Has anybody else done this. We have an oracle cluster already for other applications and rather than building a SQL cluster in order to provide resiliency for the Virtual Centre Database, I'm thinking of hosting the Virtual Centre database on our existing Oracle Cluster.
I've been talking to some VMware specialists that are providing consultancy on the project I'm working on, with regard to this and everytime I bring up this issue I dont really get any answer apart from, "We've not seen anybody do that"
Is anybody else running their Virutal Centre database on Oracle, is so have you had any problems if so what and how did you fix them. Are there any sound technical reasons as to why we wouldnt want to do this. Are there any technical reasons why SQL is a better solution.
Apologies if I have posted this in the wrong place.
Thanks for your help
Seeing as how you can only connect VC to a SQL Native Client, I don't see how you can connect it to Oracle.
I agree it should be ANY database, and it should not matter, but getting around using something other than a SQL client is the problem.
I assume that the Oracle is not virtualised in the cluster you are going to manage with VC.
The real questions are
1. Should I use MS SQL or Oracle.
Well both are supported and people use both. Just because someone has not seen someone do it does not mean that it will not work or it is a bad idea. I have never used Oracle for VC but that does not mean I never would given the right set of circumstances. You might have heaps of Oracle experience and none with MS SQL. One might cost you a license and the other not.
2. Should I put my VC database on the same server as VC or is it okay on a remote server.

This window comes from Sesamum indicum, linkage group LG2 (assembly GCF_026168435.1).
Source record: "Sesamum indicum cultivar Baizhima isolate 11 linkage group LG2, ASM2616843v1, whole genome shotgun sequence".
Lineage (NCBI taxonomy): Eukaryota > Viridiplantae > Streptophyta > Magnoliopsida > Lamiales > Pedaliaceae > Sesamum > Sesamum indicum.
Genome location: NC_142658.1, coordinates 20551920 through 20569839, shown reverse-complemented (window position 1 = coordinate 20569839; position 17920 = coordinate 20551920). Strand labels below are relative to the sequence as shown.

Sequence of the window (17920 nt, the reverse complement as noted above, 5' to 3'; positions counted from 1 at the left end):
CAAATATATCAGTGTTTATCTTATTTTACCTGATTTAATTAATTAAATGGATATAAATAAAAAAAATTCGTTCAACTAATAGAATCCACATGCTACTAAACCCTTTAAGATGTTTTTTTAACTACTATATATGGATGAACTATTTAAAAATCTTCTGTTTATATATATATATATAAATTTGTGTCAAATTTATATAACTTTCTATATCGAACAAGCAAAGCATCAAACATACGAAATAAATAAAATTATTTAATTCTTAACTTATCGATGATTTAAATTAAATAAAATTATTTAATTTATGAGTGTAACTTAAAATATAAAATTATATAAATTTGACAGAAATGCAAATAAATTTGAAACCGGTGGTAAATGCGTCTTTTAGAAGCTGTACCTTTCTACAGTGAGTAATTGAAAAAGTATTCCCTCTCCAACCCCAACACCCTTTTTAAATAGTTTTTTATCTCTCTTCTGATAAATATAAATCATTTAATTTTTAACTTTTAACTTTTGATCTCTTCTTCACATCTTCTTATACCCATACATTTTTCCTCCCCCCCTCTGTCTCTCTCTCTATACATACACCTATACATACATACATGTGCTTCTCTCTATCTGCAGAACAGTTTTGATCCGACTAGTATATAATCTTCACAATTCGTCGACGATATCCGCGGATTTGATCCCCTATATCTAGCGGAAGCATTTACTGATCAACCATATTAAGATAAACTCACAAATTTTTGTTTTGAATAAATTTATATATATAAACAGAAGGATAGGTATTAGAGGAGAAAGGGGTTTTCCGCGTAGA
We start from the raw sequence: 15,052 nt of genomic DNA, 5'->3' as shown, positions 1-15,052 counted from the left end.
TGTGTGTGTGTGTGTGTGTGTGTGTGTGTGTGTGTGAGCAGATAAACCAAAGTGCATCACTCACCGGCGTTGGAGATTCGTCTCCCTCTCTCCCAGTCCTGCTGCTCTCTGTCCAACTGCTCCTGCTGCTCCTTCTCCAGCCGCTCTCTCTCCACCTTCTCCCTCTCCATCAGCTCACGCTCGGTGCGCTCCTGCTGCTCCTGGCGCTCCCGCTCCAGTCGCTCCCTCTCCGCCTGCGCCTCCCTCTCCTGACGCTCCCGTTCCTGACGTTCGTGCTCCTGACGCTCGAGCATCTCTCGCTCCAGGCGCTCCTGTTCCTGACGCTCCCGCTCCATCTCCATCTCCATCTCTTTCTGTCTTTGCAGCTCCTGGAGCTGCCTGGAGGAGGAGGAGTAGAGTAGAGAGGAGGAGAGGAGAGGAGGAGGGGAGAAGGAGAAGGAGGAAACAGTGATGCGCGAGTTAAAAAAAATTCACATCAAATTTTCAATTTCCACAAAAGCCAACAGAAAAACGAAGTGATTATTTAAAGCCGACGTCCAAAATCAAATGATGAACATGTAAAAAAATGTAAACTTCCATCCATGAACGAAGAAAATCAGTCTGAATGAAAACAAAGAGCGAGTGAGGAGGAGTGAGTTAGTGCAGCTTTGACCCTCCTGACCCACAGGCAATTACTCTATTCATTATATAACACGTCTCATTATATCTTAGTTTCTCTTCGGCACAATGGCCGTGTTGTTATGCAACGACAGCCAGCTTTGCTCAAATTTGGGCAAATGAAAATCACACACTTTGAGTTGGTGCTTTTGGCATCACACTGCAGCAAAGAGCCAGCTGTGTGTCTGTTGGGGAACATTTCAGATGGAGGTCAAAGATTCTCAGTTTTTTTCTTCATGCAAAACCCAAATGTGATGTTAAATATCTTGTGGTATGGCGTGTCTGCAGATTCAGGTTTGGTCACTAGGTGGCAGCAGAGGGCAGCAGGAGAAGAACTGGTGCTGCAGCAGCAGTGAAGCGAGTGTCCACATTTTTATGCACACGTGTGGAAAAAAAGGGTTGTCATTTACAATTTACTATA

I prefer this, it removes a lot of dependencies. But you must remember to back it up and it must have sufficient grunt (see next question). If you are going to run it local MS SQL is probably easier.
3. How big is the environment that my VC will manage (you did not ask this one).
Are you talking 3 ESX hosts with 50 virtual machines or a much larger installation. The size of the environment is going to effect how you design for VC.
Check out the VC best practices Page 6 for details on the databases. http://www.vmware.com/pdf/vc_technical_best.pdf Its a bit old but the info should still be relevant.
Your post has been moved to the VirtualCenter 2.x forum
VMware Communities User Moderator
PS - Oracle 9i and 10g are both supported. I would hazard a guess that VC is primarily developed on SQL, and it would seem to have a larger install base given the number of posts on SQL vs Oracle (or there's just fewer problems with Oracle ).
Oracle is supported. For versions see the install guide (http://www.vmware.com/pdf/vi3_35/esx_3/r35/vi3_35_25_installation_guide.pdf) page 19.
thanks for the replies and moving my post.
The database is going onto a seperate server that isnt part of VMware, this way the DBA's can include it in their daily maintenance tasks, backups etc etc etc I must admit I hadnt thought of installing SQL onto the Virtual Centre Box.
The concern I have with SQL is that we have had some bad experiences in the past ( mostly due to poor implementation / bad configuration of MS Cluster ) and that as a department we dont have a whole heap of skills with MS Cluster. Whereas we have a great skill set / knowledge of Oracle within our existing team and we already have an oracle cluster, so from my point of view it makes sense to use the skill set / cluster resource we have, rather than build a new MS SQL instance on an MS Cluster that then we're dont have a huge amount of skill in / knowledge to support and that historically has caused my company downtime.
It'll be quite a big install with 12 ESX hosts and as yet and unconfirmed number of VM's as we're still working on the exact numbers.
I've run my Virtual Center install on a remote Oracle 9i database for several years. The database itself is actually a schema inside one sitting in a Unix cluster somewhere far away. I actually find your question rather amusing because I would be very afraid to use MS-SQL over Oracle for any installs. However, that comes from having 15 years of Oracle experience and 0 years of MS-SQL :smileygrin:
End result, Oracle is a solid platform for Virtual Center.